A protester hangs from a tripod outside the headquarters of the Royal Bank of Canada

Greenpeace targets RBC for its fossil fuel financing

By Morgan Sharp, National Observer, Local Journalism Initiative Reporter

Two Greenpeace activists were hoisted above the entrance to the Royal Bank of Canada’s Bay Street [Toronto] headquarters on Tuesday, part of a sustained campaign to get the country’s banks to divest from fossil fuel projects and respect Indigenous rights.

It was the second time in a little more than a month that climate activists have targeted the site, after blocking traffic for most of the day during a co-ordinated global day of action in late October.

“Unfortunately, climate disasters are knocking on our doors now, or knocking them down may be a more accurate thing to say, and people’s lives are being disrupted,” said Juan Ortiz, a 28-year-old Greenpeace spokesperson and activist who handed out flyers during the event. 

Ortiz said recent floods, fires and heat waves in British Columbia should be a wake-up call to the wider public, and that momentum was building in their campaign to raise awareness of the role banks play in funding fossil fuel projects that contribute to global heating.

“This is not something that’s in the future anymore. It’s happening now and it’s happening at home,” they said. “It’s impossible to ignore.”

Greenpeace activists demonstrate in front of Royal Bank plaza, Toronto. Royal Bank of Canada is one of several major Canadian banks which have invested heavily in fossil fuels- Photo by: Ian Willms / Greenpeace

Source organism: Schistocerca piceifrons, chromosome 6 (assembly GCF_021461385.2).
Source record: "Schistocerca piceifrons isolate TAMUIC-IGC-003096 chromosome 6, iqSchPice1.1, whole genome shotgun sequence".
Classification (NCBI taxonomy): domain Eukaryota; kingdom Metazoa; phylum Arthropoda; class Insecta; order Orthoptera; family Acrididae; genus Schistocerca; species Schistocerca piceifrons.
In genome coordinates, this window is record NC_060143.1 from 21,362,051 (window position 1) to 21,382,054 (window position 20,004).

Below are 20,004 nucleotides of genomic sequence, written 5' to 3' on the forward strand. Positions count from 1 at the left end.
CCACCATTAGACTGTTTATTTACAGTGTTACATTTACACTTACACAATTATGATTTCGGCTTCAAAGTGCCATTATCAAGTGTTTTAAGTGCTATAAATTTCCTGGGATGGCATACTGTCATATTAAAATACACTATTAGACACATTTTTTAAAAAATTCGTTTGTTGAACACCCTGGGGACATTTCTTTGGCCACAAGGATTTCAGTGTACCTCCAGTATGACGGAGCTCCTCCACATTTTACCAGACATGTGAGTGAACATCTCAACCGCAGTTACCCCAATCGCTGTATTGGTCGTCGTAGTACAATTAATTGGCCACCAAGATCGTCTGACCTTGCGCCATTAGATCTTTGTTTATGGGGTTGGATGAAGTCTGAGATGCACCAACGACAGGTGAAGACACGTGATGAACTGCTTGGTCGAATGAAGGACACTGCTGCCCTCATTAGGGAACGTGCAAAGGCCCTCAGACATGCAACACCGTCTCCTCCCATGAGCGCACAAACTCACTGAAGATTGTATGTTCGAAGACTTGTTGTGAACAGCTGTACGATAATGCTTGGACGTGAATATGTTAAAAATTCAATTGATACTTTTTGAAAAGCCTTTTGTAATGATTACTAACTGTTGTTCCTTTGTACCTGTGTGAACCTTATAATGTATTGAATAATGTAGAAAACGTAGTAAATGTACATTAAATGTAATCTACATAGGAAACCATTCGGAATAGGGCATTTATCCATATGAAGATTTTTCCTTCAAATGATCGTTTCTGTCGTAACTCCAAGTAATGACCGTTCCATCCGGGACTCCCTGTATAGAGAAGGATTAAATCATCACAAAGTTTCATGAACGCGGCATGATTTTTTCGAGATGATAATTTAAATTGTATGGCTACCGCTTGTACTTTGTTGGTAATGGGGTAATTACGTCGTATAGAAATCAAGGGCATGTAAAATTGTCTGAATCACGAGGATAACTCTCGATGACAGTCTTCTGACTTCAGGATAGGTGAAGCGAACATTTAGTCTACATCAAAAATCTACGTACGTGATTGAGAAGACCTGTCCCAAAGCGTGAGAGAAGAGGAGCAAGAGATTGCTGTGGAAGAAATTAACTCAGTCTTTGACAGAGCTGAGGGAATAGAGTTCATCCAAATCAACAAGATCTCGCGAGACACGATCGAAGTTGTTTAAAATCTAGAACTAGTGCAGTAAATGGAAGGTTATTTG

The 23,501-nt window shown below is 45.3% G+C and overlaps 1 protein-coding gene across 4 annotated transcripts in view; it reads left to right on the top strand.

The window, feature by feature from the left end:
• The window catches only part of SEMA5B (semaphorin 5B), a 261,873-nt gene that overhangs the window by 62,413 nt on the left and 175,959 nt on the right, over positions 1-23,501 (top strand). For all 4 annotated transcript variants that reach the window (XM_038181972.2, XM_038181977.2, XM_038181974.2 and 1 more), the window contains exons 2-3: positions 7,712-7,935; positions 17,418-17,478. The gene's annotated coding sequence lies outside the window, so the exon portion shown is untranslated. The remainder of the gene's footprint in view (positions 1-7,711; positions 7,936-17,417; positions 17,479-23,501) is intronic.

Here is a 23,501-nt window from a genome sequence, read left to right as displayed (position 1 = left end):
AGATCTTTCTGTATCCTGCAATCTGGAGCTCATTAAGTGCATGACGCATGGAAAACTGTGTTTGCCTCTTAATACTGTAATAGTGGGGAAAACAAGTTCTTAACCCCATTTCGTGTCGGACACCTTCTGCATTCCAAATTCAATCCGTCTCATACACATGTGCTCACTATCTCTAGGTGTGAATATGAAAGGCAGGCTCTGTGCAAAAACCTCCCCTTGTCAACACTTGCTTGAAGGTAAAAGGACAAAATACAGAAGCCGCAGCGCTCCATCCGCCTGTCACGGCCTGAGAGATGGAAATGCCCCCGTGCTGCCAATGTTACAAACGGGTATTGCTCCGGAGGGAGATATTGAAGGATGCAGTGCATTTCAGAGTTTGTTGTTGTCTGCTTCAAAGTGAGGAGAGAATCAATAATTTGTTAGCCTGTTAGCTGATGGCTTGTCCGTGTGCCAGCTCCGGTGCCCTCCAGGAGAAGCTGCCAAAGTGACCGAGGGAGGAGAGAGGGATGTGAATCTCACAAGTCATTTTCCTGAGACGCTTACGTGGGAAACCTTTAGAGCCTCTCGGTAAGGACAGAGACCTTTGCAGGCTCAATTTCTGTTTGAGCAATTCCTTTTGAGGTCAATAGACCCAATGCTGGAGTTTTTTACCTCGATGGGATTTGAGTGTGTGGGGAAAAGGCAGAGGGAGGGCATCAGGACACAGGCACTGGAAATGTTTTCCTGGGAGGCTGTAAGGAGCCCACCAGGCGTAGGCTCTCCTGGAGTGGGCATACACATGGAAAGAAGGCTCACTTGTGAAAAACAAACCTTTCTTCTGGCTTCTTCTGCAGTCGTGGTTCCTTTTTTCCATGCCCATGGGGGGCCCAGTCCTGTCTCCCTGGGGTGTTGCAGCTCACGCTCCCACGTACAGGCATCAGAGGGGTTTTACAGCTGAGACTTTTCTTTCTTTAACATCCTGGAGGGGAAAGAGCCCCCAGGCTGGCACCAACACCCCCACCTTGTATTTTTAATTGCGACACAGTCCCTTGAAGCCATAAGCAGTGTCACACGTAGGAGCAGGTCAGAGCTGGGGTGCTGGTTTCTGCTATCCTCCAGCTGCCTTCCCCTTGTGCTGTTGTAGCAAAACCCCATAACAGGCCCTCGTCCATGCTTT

Greenpeace says that Canada’s top five banks — RBC, Toronto-Dominion, Bank of Montreal, Bank of Nova Scotia and Canadian Imperial Bank of Commerce — are among the top 25 global backers of fossil fuels, providing more than $800 billion in financing since the Paris Agreement was signed in 2015.

The activists sought unsuccessfully to deliver charred wood fragments from homes in Lytton, B.C., that were destroyed by fires this summer to the desks of bank executives, including RBC chief executive Dave McKay.

“There’s a lot at stake, and we want them to really see the human impact of their decisions,” Ortiz said.

More broadly, Greenpeace is seeking the immediate end to Canadian banks’ financing of new fossil fuel projects and to ensure the free, prior, and informed consent of Indigenous communities to any projects they do fund.

Top photo credit: A protester hangs from a tripod outside the headquarters of the Royal Bank of Canada during a Greenpeace protest on Dec. 7, 2021, in Toronto – Photo by Ian Willms / Greenpeace

Sign-up for Cortes Currents email-out:

To receive an emailed catalogue of articles on Cortes Currents, send a (blank) email to subscribe to your desired frequency:

Leave a Reply

Your email address will not be published.